Can "Robert is..." be contracted to "Robert's?" - Page 3


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Thread: Can "Robert is..." be contracted to "Robert's?"

  1. #21
    Evans's would almost certainly confuse a reader.
    Then take out the second s.
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  2. #22
    Quote Originally Posted by tony0310 View Post
    Sorry to rain on the parade of those who think it is ok to use Robert's for Robert is but it is grammatically incorrect and the verbal contraction does not apply to Proper nouns. On the subject of grammar, no it isn't just there for guidance to make sure we understand each other. We continually break grammatical rules in spoken speech because we have the advantage of gesture, tone, stress and a number of other vocal factors to make ourselves known,so we can understand each other even when we break grammatical rules. Written language is different of course and grammar exists to clarify whatever we are writing. Every language has its rules of acceptabiiity and in English the genitive 's should be distinct from the contracted 'is' to 's.
    It is no more grammatically incorrect than "Dad's on his way home" or "she's on her way home" is grammatically incorrect.

    "Jack's on his way there now".

    Nothing whatsoever grammatically incorrect about that sentence. It is frowned upon in academia, yes, but this isn't academia. And in dialogue, 95% of native English speakers would use the contraction.
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  3. #23
    Quote Originally Posted by tony0310 View Post
    Contrary to some other opinions here, no you should not use Robert's as a contraction of Robert is. The verbal contraction should not be used with proper nouns and indeed cannot be used if the individual has a name ending in s such as Evans. Evans's would almost certainly confuse a reader.
    And yet, that's the correct form for the possessive. While in certain cases it's acceptable (or even expected) to drop the additional 's,' I believe the rule of thumb there is that if you hear an additional sound, you write an additional letter. I often use the construction "Markus's" in my story (as he's the main character, his name comes up a lot), and I've always pronounced it "Markuses." Any reader confused by that probably shouldn't be reading my book (or any book, for that matter).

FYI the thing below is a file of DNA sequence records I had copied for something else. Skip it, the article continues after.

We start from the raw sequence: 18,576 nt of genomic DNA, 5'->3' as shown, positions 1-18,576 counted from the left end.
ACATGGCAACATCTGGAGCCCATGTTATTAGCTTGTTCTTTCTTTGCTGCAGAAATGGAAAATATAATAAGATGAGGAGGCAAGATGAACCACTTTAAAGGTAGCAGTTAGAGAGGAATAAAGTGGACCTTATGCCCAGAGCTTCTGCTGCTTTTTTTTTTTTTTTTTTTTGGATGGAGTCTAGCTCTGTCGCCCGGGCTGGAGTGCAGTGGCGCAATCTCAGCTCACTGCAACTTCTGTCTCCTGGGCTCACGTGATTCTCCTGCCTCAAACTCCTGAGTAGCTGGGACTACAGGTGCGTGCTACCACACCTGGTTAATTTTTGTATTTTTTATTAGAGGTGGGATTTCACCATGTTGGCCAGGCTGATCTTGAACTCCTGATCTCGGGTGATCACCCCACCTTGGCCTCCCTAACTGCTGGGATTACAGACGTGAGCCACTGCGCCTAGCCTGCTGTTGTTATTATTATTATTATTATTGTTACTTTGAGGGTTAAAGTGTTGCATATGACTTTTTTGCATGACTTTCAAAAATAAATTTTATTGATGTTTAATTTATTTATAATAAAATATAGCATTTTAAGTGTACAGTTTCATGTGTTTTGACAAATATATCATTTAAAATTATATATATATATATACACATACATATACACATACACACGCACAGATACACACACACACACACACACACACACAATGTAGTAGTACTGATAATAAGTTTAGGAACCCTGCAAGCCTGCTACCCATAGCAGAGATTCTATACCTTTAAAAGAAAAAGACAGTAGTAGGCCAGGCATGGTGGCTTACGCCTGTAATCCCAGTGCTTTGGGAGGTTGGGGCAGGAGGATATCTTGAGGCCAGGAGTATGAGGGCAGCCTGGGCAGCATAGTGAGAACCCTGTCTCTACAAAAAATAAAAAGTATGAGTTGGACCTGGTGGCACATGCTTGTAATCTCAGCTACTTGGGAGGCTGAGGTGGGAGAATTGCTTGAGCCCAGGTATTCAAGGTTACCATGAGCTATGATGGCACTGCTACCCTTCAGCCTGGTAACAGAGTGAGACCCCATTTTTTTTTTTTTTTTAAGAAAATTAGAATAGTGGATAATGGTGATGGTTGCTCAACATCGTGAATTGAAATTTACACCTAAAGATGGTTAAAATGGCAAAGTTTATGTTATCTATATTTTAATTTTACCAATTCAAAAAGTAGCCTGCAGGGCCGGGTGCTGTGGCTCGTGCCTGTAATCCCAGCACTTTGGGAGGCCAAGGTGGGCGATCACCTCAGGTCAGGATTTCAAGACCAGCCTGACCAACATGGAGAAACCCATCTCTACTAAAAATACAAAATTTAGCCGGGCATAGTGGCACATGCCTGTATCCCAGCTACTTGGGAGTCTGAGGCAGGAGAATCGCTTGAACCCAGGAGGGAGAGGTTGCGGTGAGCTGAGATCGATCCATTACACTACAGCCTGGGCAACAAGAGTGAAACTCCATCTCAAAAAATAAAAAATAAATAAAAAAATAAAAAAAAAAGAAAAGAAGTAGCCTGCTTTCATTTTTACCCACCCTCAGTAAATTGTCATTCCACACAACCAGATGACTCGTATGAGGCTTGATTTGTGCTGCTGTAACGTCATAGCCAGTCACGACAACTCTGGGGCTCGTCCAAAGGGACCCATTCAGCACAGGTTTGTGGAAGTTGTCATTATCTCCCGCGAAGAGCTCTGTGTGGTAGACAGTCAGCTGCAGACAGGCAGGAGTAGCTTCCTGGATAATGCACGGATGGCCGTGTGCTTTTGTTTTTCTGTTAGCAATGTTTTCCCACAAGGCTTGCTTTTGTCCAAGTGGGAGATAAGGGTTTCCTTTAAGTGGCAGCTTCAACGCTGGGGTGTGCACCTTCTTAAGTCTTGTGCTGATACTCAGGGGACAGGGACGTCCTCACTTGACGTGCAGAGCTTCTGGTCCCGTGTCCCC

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  4. #24
    Cadence sorry but your suggestion makes even less sense. If we wanted to say Evans is coming home and wrote it as Evans coming home instead then that is just wrong.

    And Sam, you are mistaken too. I said 's should not be used with proper nouns and the examples you gave are not proper nouns.

    Gamer is right but the possessive indicator for a name like Markus can be written either as Markus' or Markus's. Both are correct.

  5. #25
    Quote Originally Posted by tony0310 View Post
    And Sam, you are mistaken too. I said 's should not be used with proper nouns and the examples you gave are not proper nouns.
    I've seen it done in countless books throughout my lifetime, but perhaps those authors were mistaken as well.
    Last edited by Sam; July 11th, 2013 at 10:39 PM.
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    "One morning I shot an elephant in my pyjamas. How he got into my pyjamas I'll never know." ~ Groucho Marx.

    "It is better to be feared than loved, if one cannot be both". ~ Niccolo Machiavelli, The Prince.

    "A wise man can learn more from a foolish question than a fool can learn from a wise answer". ~ Bruce Lee.

    "In the beginner's mind there are many possibilities, but in the expert's mind there are few". ~ Shunryu Suzuki.

    "Give a man a mask and he will show you his true face". ~ Oscar Wilde.

    "He who learns but does not think is lost; he who thinks but does not learn is in great danger". ~ Confucius.

  6. #26
    I just did a google for "proper nouns" contractions and of the first few sites I looked at, not one said it was incorrect. In fact, the only mention of not using contractions with proper nouns was a caution not to use it for formal (business/academic) or professional writing.
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  7. #27
    Seems like you would only use it in dialog, either while you're actually addressing someone or showing someone else's speech.

  8. #28
    Quote Originally Posted by tony0310 View Post
    And Sam, you are mistaken too. I said 's should not be used with proper nouns and the examples you gave are not proper nouns.
    Dad is a proper noun when used in place of his name by a child. So, "Dad's on his way home" is correct.
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  9. #29
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    So you can get two pages of posts discussing something this simple? All right then. I just read a Margaret Atwood short story that included two examples of the type of contraction in question. Because of this thread, I was looking for it. But I've probably seen it countless times without noticing it. I use it when I speak, and would use it in dialog without giving it a second thought.
    Last edited by Myers; July 12th, 2013 at 12:02 AM.

  10. #30
    Quote Originally Posted by shadowwalker View Post
    I just did a google for "proper nouns" contractions and of the first few sites I looked at, not one said it was incorrect. In fact, the only mention of not using contractions with proper nouns was a caution not to use it for formal (business/academic) or professional writing.
    I have books that don't say not to put your hand in an alligator's mouth too but that doesn't mean you shouldn't!

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